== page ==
Mods in transition

By Derek Whelan

Mods in transition

In the late 1950’s some young Londoners began to follow the fashion and musical influences of American Jazz artists. Originally known as the ‘Modernists’ they became to be known as ‘Mods’.

During the sixties their musical interests evolved into American rhythm and blues, soul, and Jamaican blue beat. Soho in central London was the birthplace of mod culture and several popular nightclubs appeared in this area playing host to bands such as The Beatles, The Rolling Stones and The Who. Music and dancing played a significant part in Mod social life and ‘all-nighters’ with the use of amphetamines became common at weekend gigs. The Mod style was sophisticated and smart. Young men wore well cut suits with fashion influences taken from France and Italy.

Boutiques in Soho began to appear catering for the tastes of these youngsters. An androgynous aspect to Mod culture developed which challenged gendered stereotypes of that time. The bobbed hairstyle of girls was deemed by conservative attitudes as being too masculine while the boys’ style was considered too effeminate. Miniskirts became the fashion icon most associated with female Mods conveying a youthful sense of rebellion. Reinforcing a European style, the preferred mode of transport was the Italian scooter and the image of the parka clad Mod driving a Vespa remains for many the quintessential image of the subculture. This stylish image acted as a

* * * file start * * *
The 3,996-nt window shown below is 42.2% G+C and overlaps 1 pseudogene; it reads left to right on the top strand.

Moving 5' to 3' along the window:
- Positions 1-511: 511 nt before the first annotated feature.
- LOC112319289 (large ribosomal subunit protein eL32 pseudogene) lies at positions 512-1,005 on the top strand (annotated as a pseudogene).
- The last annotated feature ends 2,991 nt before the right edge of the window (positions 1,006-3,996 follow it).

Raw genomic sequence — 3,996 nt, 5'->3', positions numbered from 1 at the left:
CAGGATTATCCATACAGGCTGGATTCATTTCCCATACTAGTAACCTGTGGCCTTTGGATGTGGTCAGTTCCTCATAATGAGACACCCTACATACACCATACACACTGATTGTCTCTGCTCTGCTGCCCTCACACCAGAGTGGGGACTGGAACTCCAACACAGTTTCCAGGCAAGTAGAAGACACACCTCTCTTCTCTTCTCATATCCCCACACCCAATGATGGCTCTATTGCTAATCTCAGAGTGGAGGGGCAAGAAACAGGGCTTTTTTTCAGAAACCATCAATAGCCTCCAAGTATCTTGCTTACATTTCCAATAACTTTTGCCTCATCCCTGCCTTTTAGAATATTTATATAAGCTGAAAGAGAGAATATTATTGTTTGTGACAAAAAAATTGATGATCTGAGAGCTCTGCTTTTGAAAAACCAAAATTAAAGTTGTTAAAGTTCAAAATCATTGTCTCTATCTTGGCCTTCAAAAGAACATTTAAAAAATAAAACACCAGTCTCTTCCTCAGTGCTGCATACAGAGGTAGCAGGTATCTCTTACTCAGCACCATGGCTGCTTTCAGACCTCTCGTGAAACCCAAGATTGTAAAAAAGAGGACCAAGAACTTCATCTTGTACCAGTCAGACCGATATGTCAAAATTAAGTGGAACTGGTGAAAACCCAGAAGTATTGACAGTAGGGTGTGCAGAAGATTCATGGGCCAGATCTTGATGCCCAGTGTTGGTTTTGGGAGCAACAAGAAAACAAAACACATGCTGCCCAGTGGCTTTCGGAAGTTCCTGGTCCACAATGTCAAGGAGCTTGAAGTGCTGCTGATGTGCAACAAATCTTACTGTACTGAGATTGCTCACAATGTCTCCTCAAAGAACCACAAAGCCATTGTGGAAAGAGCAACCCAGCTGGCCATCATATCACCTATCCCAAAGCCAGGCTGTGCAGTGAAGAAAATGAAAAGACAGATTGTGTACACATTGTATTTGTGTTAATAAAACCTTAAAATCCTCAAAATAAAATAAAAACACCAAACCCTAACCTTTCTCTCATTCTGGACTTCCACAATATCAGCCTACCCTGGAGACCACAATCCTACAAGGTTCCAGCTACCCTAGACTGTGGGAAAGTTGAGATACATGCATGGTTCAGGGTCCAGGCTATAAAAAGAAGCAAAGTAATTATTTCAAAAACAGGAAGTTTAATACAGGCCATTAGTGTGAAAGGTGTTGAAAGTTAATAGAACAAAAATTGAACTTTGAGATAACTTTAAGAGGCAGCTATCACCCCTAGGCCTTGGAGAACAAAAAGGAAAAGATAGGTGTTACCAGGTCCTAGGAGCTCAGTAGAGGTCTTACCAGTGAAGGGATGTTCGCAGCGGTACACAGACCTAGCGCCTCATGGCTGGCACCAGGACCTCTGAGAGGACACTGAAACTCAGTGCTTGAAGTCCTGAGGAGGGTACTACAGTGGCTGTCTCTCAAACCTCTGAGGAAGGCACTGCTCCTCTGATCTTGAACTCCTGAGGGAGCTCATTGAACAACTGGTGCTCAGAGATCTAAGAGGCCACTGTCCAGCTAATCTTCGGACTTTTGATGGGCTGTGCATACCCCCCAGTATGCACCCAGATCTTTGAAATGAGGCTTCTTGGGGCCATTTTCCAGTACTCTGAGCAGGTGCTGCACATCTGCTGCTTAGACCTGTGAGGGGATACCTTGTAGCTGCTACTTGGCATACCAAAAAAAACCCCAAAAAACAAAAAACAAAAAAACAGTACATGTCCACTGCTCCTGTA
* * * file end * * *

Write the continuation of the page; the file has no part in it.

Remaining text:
counterbalance to the austerity Britain had experienced after the Second World War. Mods exhibited a youthful desire to create their own distinct identity in a space removed from their parents and institutional England. Adult concerns were reflected in the ‘moral panic’ caused by media coverage of the mid-sixties seaside clashes between the rival gangs of the mods and rockers. The rise of Mod culture occurred simultaneously to the rise of consumerism in the western world from the 1950’s. While the ‘baby boomers’ generation may have had more disposable income than their parents being a Mod required a serious financial commitment. Many were from working class backgrounds and any spare cash was spent on expensive clothing, music, nights out and if lucky a vespa scooter.

Mods pictured in Soho (London) 1964, Taken from Google Images 24/03/2022

Mods reflect the fluidity of an underground youth subculture where normative attitudes, fashion, and technology are in a constant state of flux. Age and time often result in young people transitioning from one subculture to another or adapting popular culture for their own agenda(s).